Fetal Origins of Adult Disease. A hypothesis about a mechanism for the programming of blood pressure and vascular disease in early life
Martyn, C.N. and Greenwald, S.E. (2001) Fetal Origins of Adult Disease. A hypothesis about a mechanism for the programming of blood pressure and vascular disease in early life. Clinical and Experimental Pharmacology and Physiology, 28, (11), 948-951. (doi:10.1046/j.1440-1681.2001.03555.x).
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1. There is now a great deal of evidence that people whose weight at birth was low tend to have higher blood pressure and increased risk of death from cardiovascular disease as adults.
2. We argue that, in fetuses whose growth is impaired, synthesis of elastin in the walls of the aorta and large arteries is deficient and that this deficiency leads to permanent changes in the mechanical properties of these vessels.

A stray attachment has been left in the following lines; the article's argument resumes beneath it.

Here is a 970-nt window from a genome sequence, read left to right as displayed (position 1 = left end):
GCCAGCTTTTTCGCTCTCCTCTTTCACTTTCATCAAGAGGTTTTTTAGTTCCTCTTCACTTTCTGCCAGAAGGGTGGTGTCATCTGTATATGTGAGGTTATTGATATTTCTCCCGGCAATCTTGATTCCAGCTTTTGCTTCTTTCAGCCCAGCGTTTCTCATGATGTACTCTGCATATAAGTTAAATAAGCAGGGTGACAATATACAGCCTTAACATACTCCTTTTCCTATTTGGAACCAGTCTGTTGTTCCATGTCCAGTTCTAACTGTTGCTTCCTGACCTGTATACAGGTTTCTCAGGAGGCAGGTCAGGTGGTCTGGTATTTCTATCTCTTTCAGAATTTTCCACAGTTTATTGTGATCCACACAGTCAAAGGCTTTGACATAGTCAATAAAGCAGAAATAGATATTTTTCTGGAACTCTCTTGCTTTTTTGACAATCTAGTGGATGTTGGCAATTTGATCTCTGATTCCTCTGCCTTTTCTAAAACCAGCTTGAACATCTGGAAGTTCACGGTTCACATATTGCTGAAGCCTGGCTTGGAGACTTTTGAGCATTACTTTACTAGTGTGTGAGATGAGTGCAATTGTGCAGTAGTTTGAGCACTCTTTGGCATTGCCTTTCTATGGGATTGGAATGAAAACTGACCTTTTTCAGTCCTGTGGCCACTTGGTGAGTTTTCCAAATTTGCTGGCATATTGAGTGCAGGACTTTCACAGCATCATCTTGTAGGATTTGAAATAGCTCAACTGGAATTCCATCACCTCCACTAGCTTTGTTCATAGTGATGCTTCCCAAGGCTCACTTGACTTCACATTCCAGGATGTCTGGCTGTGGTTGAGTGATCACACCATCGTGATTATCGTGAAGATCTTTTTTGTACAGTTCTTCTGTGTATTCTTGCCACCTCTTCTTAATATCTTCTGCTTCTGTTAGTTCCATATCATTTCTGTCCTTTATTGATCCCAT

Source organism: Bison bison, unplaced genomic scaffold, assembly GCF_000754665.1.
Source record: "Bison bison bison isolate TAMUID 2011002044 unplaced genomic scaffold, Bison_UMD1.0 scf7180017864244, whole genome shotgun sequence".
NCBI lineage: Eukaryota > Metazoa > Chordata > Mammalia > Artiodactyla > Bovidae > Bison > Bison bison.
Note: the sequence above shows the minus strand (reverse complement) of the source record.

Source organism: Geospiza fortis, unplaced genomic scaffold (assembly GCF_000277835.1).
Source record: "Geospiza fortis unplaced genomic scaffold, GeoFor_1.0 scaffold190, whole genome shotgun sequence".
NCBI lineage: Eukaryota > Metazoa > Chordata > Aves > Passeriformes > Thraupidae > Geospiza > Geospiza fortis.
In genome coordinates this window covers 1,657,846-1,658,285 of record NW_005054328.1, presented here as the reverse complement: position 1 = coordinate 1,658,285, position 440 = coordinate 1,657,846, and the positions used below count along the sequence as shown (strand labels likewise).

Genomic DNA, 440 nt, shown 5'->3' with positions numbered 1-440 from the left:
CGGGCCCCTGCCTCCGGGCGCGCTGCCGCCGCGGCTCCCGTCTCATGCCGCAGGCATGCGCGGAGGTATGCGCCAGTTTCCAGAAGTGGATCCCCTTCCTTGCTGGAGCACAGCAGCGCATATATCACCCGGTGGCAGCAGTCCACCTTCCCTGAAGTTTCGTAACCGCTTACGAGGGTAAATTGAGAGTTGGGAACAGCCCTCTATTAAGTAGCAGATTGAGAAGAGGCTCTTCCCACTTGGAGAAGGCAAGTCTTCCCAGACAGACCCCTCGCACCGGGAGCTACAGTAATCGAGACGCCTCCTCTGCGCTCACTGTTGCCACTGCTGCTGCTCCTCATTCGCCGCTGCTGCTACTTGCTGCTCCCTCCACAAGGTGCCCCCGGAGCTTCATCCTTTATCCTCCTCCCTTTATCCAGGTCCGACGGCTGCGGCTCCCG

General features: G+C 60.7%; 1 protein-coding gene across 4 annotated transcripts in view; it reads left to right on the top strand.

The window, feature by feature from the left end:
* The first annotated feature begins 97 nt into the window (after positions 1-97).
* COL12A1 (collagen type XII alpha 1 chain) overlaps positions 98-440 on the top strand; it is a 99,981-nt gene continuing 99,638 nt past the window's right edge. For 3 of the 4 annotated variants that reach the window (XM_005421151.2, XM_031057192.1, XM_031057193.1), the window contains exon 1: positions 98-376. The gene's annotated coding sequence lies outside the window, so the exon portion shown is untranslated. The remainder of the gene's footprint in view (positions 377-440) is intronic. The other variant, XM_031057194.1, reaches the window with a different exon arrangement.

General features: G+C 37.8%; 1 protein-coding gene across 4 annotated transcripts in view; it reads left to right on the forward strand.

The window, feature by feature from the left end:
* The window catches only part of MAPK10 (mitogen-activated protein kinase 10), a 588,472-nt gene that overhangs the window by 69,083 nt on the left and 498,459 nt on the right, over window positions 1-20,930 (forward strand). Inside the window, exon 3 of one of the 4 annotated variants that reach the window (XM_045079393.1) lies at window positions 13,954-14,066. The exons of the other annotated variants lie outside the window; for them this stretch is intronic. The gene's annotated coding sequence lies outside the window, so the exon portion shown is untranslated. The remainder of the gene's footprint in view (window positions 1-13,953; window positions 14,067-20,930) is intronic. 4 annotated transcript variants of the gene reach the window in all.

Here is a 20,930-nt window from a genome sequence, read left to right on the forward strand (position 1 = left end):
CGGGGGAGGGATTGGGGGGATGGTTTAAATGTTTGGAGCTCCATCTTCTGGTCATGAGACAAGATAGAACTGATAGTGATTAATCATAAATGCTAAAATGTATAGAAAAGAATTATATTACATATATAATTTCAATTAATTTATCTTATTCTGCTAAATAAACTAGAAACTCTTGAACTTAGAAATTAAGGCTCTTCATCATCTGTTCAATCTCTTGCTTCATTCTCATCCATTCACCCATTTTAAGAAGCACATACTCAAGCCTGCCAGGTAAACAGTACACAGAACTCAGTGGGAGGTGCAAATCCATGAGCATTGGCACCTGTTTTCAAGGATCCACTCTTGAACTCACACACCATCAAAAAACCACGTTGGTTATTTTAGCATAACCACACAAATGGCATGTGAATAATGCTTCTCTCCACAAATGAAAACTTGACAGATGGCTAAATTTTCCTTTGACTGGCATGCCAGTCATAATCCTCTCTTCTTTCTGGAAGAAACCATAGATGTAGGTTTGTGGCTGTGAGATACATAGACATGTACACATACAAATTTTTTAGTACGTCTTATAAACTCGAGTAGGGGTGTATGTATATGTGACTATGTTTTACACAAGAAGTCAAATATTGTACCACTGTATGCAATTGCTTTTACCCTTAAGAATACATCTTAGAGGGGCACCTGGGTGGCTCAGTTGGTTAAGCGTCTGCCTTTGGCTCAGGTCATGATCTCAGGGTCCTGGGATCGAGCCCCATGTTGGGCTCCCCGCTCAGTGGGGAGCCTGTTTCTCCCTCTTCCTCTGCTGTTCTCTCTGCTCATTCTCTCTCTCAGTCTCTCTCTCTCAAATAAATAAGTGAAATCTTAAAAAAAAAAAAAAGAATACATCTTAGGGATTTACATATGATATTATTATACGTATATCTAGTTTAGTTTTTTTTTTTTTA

3. Over a lifetime, such changes could predispose an individual to higher blood pressure and cardiovascular disease.
|Digital Object Identifier (DOI):||doi:10.1046/j.1440-1681.2001.03555.x|
|Keywords:||blood pressure, elastin, fetal growth, programming, vascular structure|
|Subjects:||R Medicine > RB Pathology
R Medicine > RG Gynecology and obstetrics
Q Science > QP Physiology
|Divisions:||University Structure - Pre August 2011 > School of Medicine > Developmental Origins of Health and Disease
|Date Deposited:||21 Apr 2006|
|Last Modified:||06 Aug 2015 02:26|
|RDF:||RDF+N-Triples, RDF+N3, RDF+XML, Browse.|
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